For approximately 70 years, physicians have used a medication containing the active agent mesalamine to treat ulcerative colitis, but little was known about how the drug targeted the inflammatory bowel disease.
Now, a group of University of Michigan researchers have identified one of the ways by which mesalamine works.
Ulcerative colitis is part of a group of inflammatory bowel diseases that affect 1.6 million people in the United States, according to the Crohn’s and Colitis Foundation of America. One of the key characteristics of colitis is chronic inflammation of the colon. The U-M researchers discovered that mesalamine targets a bacterial stress response system that otherwise may help microorganisms survive in an environment of chronic inflammation.
Left unchecked, these microorganisms could cause greater infection, which then leads to more inflammation, and shutting down that system might help restore a microbiome healthy for the gut. The researchers, who include professor and lead author Ursula Jakob and postdoctoral student Jan-Ulrik Dahl, both of the Department of Molecular, Cellular and Developmental Biology, published their results today (Jan. 23) in the journal Nature Microbiology.
The microorganisms’ stress response system produces a substance called polyphosphate. Bacteria that are unable to make polyphosphate are less virulent, defective in forming antibiotic-resistant biofilms, less able to colonize the gut and are more sensitive to inflammatory oxidants, which are produced by our bodies to combat harmful bacteria.
Jakob, Dahl and co-workers, as well as researchers from the U-M College of Pharmacy and U-M Medical School, showed that mesalamine targets the production of polyphosphate and caused bacteria to behave as if they lacked this vital substance.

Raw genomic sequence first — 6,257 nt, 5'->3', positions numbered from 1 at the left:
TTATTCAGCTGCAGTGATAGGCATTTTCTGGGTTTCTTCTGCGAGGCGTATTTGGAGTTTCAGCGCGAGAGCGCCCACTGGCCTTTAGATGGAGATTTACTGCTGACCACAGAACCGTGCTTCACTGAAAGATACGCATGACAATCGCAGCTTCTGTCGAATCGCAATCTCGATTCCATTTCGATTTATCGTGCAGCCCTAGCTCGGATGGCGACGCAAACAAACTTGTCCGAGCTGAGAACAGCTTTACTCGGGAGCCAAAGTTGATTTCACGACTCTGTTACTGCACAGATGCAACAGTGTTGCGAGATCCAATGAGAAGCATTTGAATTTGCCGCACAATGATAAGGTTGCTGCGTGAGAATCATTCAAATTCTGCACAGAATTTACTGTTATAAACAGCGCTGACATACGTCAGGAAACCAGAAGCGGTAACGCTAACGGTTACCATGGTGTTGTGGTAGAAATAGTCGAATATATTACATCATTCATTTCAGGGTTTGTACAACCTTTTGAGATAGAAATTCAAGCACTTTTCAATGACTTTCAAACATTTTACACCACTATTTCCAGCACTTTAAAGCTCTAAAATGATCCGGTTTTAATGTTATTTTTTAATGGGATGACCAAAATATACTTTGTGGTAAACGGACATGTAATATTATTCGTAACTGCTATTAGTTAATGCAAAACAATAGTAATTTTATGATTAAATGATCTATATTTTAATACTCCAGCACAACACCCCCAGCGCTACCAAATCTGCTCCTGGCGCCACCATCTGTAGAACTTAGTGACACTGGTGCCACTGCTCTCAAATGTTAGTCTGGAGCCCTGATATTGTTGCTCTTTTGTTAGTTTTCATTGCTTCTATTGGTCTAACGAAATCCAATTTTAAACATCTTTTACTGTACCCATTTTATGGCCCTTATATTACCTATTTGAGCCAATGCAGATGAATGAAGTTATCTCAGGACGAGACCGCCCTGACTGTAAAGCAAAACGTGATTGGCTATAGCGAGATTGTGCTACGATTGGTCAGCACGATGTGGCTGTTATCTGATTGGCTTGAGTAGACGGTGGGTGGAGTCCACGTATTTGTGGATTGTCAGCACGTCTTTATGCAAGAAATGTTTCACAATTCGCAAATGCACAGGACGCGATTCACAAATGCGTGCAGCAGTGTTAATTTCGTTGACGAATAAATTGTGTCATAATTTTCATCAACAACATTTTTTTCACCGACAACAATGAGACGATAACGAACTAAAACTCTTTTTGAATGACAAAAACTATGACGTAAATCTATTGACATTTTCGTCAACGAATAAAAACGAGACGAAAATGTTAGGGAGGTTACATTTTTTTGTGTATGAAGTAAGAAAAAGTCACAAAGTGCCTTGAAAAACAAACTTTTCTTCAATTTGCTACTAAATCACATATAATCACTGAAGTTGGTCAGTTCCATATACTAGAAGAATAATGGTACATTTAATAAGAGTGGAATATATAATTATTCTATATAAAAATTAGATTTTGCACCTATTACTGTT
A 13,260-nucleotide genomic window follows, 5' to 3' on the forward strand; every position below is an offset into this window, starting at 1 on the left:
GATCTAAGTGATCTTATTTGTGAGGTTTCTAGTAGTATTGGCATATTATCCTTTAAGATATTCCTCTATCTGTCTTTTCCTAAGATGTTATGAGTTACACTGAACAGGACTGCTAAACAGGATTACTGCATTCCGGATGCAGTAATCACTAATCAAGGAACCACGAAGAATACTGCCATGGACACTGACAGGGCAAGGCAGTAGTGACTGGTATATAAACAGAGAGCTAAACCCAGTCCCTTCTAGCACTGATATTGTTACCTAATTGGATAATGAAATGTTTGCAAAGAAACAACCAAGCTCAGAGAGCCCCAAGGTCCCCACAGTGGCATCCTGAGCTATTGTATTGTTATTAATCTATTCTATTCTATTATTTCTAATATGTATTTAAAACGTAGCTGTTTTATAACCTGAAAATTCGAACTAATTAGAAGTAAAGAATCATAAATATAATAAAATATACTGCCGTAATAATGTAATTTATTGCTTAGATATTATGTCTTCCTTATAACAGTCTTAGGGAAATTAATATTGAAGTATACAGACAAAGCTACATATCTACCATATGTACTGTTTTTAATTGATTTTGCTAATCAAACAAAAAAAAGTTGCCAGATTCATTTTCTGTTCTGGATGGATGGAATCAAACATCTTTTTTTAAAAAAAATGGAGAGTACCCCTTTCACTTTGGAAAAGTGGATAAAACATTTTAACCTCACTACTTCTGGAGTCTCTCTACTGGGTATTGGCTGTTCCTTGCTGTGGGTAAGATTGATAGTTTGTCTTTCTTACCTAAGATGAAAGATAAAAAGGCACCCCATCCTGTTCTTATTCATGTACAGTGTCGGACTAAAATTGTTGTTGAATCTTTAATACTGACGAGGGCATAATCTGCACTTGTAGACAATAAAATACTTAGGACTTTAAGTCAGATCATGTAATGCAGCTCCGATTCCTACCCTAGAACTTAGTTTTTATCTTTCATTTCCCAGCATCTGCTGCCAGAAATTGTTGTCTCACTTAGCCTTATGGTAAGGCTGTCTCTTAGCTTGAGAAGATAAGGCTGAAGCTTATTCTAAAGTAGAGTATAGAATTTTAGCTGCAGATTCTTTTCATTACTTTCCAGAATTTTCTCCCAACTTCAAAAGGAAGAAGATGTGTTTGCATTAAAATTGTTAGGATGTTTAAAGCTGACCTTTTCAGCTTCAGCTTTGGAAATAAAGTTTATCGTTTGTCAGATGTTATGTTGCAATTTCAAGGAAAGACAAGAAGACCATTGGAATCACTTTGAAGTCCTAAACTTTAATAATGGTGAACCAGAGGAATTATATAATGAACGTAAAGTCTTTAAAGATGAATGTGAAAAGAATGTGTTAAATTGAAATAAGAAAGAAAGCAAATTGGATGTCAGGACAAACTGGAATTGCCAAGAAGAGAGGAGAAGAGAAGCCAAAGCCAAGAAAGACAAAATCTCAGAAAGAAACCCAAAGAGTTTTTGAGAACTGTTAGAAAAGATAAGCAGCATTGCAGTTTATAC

“We now know that mesalamine is making certain bacteria more sensitive to conditions they would encounter in the inflamed gut, which might explain how mesalamine treatment improves the gut microbiome,” said Jakob, the study’s lead investigator.
The researchers, who also include Jakob’s former postdoctoral student Michael Gray, screened thousands of molecules to find which of the molecules was stopping the bacteria from producing polyphosphate. This test turned up mesalamine. Spearheaded by professor Duxin Sun in the College of Pharmacy, the researchers then gave mesalamine to a group of healthy study participants.
After a period of time—up to seven hours after treatment—the researchers took samples from the participants’ gastrointestinal tracts. In the samples that did not show mesalamine, the study participants showed stable levels of polyphosphate. But that changed once mesalamine became detectable.
“The moment we could detect mesalamine, the polyphosphate levels dropped dramatically,” Dahl said.
The next step for the researchers will be to administer mesalamine to patients with colitis to study how their microbiome changes and to search for other uses for mesalamine.
“We do not want to say that this is the only mechanism by which mesalamine works,” Jakob said. “But it is clear that mesalamine has an effect on microbes and targets a very specific defense system in those bacteria.”
Funding for this study was provided by the National Institutes of Health and the German Research Foundation.